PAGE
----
Before they enter her class, “many of the students don’t have any idea that they might be interested in robotics or computer science,” says Lake, a math teacher at Carver High who started the robotics course a few years ago. “They wouldn’t even know this is a career path open to them.” It helps to have that message come from the young undergraduates in CORD, Lake adds. “When I tell them, they don’t always listen, but they will listen to someone who is where they want to be in a few years.”

As a woman and an African American, Shauku also helps model career possibilities for the middle- and high school students she works with. “It’s so amazing when you see them buy in to the belief that there’s a future in this for them,” she says. “I’ve seen what CORD can do for the kids, but it’s also done something for me. It’s opened my eyes to the needs in our schools. I originally planned to work in computer security after I earn my master’s degree, but now I’m more excited about continuing to do what I’m doing now—using computer science to help people. I get to sow the seeds.” 

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Reaching out with robots: CORD instructor Keiah Shauku teaches high school students the language of the future.

Lesson Three: Train the Trainers

The change from lecture- and textbook-based teaching is sometimes difficult. “It’s a paradigm shift for a lot of teachers,” says Wood. “But once they see the level of thinking their children are capable of, they say, ‘I see what it’s doing for my kids, so it’s what I need to do.’”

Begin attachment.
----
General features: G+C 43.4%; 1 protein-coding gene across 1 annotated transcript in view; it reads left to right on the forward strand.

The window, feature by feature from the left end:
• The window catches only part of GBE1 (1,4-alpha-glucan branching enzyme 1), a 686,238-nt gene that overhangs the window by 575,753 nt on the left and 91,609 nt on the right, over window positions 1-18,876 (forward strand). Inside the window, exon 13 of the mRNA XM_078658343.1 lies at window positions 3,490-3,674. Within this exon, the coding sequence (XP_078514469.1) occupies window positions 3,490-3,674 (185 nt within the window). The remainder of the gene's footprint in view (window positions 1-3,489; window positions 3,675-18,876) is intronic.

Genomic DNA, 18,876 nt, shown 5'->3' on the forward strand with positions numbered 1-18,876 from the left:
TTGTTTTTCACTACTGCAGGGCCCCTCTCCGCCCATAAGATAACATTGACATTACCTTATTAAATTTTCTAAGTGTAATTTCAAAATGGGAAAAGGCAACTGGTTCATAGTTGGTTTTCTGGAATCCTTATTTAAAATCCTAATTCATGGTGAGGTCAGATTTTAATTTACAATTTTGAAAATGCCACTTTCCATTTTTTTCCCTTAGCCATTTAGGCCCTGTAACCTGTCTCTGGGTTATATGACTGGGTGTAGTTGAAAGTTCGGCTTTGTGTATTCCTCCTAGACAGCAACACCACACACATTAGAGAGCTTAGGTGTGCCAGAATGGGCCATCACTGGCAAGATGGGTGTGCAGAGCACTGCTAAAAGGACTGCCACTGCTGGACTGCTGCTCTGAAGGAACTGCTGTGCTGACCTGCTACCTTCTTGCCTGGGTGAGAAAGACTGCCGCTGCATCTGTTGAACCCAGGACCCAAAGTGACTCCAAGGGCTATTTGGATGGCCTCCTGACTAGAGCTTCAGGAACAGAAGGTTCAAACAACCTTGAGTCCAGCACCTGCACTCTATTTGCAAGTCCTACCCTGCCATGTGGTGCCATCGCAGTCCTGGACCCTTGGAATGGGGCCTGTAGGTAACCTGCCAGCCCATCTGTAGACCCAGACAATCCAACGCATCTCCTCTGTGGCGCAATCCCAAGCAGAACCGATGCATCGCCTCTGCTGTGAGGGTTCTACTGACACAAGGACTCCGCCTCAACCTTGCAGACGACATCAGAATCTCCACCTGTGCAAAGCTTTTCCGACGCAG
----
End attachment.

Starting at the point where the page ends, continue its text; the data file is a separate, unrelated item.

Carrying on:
In traditional math classes, students are often left to ask, “Why do I need to know this?” The Greater Birmingham Mathematics Partnership helps teachers answer that question. The partnership includes UAB, most area school systems, Birmingham-Southern College, and the nonprofit Mathematics Education Collaborative. 

“The teachers have to be secure in their own content knowledge,” says John Mayer, Ph.D., UAB professor of mathematics and director of the GBMP. So the partnership works to develop teacher leaders through its Mathematics Support Team Teachers and Professional Learning Communities and other courses each summer. “On average, the more you know, the better your students do,” Mayer says.

sp2013 popular4Teacher training is key to all of UAB’s outreach programs and is a primary component of UAB’s ALAHASP, which provides support and instruction for K-8 educators in about 50 school systems statewide. One of ALAHASP’s key components is “Private Eye,” a deceptively easy process that uses everyday objects and inexpensive observational tools—jeweler’s loupes, which fit snugly over one eye and magnify objects up to five times their actual size—for a cross-curricular science lesson. Proponents say that it unleashes the genius in everyone. 

In training sessions, teachers learn to use the loupes to help their students experience the scientific method firsthand, says Beverly Radford, who, along with Joan Dawson, is an ALAHASP co-director.